Learning to Fly – Getting to Grips with Aircraft Flight Controls and Engine Controls

Cessna 150 Cockpit

If you took an introductory flight or trial lesson, you would probably have been introduced to the various flight control systems that propel and direct the aircraft. On a basic trainer aircraft, used for the purpose of training students, these control systems are:

Flight Surface Controls

– The control yoke/stick which controls the pitch and roll of the aircraft through the deflection of the elevator and ailerons respectively.
– The rudder pedals that deflect the rudder on the vertical tailplane. This deflection controls the yaw of the aircraft. This surface provides the same control function as the steering mechanism of a ship.



Engine Controls

– The throttle which controls the flow rate of the air/fuel mixture to the engine.
– The mixture which allows the pilot to adjust the air/fuel ratio for a more efficient burn at higher altitudes.
– The carburettor heat control which delivers engine heat to the throat of the carburettor to clear any icing that may exist. This depends on aircraft type as fuel injector aircraft do not require a carburettor.

The latter two engine controls may have been briefly referred to, but not described in depth, as for the purpose of a trial lesson their effects do not demonstrate a visual or tangible consequence that, say, increasing the throttle or banking the aircraft would produce.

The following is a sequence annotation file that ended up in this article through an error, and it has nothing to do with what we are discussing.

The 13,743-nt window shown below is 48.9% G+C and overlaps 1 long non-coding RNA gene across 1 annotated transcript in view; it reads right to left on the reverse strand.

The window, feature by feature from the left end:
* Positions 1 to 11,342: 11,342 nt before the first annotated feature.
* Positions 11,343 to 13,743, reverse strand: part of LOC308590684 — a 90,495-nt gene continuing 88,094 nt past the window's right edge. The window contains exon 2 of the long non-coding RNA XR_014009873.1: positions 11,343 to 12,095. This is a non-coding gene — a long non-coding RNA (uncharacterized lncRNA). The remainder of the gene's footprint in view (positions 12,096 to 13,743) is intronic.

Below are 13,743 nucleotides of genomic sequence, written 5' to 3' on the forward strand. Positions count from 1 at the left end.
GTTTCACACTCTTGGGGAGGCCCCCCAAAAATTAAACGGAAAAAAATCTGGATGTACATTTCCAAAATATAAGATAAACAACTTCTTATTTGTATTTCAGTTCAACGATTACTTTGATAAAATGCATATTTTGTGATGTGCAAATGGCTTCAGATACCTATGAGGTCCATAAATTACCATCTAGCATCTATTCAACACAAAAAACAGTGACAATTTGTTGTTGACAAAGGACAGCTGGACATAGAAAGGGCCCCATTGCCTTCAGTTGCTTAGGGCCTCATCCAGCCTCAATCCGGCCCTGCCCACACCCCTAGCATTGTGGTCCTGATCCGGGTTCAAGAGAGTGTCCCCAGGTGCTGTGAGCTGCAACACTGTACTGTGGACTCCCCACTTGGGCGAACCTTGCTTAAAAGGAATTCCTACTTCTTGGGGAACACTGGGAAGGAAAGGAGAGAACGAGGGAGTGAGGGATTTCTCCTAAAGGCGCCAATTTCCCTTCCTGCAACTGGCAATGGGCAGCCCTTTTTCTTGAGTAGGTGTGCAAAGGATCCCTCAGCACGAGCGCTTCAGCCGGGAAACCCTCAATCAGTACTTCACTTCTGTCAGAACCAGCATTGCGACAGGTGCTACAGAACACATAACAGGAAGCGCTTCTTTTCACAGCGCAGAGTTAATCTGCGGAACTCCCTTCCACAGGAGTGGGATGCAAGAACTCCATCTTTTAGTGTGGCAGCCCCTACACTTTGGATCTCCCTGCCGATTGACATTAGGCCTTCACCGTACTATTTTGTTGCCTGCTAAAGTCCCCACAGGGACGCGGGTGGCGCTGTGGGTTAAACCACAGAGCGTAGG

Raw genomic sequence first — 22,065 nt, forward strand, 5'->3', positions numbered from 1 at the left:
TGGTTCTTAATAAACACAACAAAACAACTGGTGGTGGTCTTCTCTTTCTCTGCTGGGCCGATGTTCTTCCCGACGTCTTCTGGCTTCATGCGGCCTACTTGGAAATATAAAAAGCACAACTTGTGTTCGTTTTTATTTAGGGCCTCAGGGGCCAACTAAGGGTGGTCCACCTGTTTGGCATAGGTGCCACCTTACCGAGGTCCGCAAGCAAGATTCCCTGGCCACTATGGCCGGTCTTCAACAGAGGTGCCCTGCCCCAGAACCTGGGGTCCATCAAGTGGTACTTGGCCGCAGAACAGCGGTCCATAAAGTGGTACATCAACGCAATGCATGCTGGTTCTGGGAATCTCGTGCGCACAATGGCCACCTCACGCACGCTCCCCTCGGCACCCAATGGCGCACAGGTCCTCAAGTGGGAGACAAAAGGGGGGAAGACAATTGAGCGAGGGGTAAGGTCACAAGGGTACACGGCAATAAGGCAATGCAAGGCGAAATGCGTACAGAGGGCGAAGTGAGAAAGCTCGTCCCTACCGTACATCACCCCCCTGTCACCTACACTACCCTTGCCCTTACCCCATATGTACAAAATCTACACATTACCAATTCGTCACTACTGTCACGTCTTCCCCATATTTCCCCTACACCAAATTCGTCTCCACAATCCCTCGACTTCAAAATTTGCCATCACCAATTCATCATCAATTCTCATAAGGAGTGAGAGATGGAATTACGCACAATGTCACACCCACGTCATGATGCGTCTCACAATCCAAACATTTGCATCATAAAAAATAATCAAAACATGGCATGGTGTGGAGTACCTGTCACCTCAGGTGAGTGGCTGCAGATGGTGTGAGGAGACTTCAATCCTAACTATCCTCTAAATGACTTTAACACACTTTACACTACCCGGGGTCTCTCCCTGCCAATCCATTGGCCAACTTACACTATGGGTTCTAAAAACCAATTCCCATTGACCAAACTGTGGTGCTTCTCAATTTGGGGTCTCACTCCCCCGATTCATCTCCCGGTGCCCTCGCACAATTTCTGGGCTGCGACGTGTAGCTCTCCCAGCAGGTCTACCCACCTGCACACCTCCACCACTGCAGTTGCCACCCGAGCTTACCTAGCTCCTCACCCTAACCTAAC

With this brief introduction to the aircraft controls it would be representative of your commitment to succeed if you were then able to go away and read into these controls systems further. Drawing from personal experience, I left my introductory lesson without using the rudder pedals or understanding their purpose. In my mind, directional control was the work of the ailerons and elevator: if I wanted to aim at a point below and to the left of me I should bank towards it with the ailerons and aim down towards it using the elevator. This led me to ask why the need for the rudder pedals and what purpose did they serve if I could achieve all direction using one control – the yoke?  I asked my instructor to impart on me their interpretation of the explanation which ultimately made things click.

By the end of your PPL, you will have a concise understanding of how the aircraft operates. It is demonstrative of a good pilot to understand what mechanical responses are as a result of their inputs. Unlike jet-liners that employ sophisticated fly-by-wire or hydraulic systems, the humble light aircraft’s control surfaces are deflected by a series of hinge lines and pulleys. Familiarise yourself with how they work and interact. Most light aircraft elevator and aileron mechanical lines, whilst controlled by the same input, the control yoke, are independent of one another. This further reading is important for your development as a pilot, as knowing these behind-the-scenes systems, even at a glance, will assist you when troubleshooting if you experience the unenviable situation of control surface loss or difficulties.